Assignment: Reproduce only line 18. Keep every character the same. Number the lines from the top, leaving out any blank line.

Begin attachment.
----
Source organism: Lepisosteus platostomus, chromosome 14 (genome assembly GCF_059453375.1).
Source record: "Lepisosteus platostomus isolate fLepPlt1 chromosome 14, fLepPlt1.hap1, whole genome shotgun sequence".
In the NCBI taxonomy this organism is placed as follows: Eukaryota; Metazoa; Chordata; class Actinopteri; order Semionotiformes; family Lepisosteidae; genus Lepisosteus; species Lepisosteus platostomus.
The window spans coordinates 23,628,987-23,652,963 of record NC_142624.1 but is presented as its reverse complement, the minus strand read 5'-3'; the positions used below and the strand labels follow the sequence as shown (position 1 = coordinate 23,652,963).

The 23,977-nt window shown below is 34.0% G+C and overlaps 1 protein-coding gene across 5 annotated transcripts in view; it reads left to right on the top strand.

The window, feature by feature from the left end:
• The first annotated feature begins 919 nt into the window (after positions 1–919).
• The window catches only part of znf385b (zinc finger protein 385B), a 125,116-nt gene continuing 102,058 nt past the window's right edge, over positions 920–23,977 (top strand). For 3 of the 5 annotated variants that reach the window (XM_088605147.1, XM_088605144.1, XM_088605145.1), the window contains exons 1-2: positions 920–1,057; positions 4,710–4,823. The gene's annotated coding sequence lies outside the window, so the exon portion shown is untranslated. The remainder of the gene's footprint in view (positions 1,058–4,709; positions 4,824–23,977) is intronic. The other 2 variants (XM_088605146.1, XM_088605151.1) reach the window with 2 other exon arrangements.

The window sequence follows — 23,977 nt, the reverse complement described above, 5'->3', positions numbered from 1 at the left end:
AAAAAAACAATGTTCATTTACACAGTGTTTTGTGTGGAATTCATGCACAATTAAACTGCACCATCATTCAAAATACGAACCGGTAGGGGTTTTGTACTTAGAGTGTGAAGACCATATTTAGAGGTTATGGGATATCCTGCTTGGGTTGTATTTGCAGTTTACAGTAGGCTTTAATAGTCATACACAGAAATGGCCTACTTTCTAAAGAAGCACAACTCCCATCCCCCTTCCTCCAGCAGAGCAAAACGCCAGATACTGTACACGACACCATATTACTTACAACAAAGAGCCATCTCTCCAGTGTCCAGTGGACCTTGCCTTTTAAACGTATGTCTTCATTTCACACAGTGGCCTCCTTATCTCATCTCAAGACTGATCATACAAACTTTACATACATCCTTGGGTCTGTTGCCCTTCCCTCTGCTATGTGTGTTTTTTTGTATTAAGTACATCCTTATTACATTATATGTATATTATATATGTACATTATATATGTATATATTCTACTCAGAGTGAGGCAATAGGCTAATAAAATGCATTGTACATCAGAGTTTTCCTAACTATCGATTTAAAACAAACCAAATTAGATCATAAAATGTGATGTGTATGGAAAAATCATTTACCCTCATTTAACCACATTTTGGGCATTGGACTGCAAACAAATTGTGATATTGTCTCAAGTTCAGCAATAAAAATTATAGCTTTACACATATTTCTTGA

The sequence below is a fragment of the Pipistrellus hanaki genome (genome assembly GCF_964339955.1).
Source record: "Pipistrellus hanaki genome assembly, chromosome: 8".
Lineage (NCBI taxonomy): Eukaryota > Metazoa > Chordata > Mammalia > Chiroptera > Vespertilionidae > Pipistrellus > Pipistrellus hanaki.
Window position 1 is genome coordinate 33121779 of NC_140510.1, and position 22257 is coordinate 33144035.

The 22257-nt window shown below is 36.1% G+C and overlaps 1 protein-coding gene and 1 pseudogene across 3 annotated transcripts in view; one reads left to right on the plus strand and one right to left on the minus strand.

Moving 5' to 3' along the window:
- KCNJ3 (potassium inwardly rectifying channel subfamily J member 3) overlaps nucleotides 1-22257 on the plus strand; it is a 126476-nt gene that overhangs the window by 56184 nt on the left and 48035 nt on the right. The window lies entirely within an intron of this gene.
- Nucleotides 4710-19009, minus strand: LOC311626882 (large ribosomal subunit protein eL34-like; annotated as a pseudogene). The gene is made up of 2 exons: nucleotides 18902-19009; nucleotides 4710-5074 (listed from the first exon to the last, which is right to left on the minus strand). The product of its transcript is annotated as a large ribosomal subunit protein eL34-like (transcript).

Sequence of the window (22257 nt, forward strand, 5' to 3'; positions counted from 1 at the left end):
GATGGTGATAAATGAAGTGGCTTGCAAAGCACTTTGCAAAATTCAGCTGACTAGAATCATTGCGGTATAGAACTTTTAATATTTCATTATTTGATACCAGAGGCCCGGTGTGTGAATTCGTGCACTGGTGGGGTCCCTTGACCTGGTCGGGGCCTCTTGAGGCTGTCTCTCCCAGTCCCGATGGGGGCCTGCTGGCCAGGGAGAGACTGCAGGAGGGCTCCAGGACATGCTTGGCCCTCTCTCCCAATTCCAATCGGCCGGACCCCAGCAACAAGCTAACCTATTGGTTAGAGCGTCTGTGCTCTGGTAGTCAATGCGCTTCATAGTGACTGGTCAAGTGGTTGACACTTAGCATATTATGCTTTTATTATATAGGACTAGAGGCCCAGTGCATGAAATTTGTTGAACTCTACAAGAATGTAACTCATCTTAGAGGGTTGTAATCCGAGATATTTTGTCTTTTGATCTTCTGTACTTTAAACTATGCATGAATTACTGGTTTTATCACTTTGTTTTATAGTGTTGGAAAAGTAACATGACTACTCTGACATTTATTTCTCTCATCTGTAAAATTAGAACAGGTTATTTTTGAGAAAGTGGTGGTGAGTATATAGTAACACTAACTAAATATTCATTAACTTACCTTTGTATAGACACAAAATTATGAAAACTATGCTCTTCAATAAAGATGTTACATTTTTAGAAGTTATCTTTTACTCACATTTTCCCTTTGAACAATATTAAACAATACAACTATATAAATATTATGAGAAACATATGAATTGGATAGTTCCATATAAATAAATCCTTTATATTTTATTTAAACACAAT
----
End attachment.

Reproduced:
- Nucleotides 4710-19009, minus strand: LOC311626882 (large ribosomal subunit protein eL34-like; annotated as a pseudogene). The gene is made up of 2 exons: nucleotides 18902-19009; nucleotides 4710-5074 (listed from the first exon to the last, which is right to left on the minus strand). The product of its transcript is annotated as a large ribosomal subunit protein eL34-like (transcript).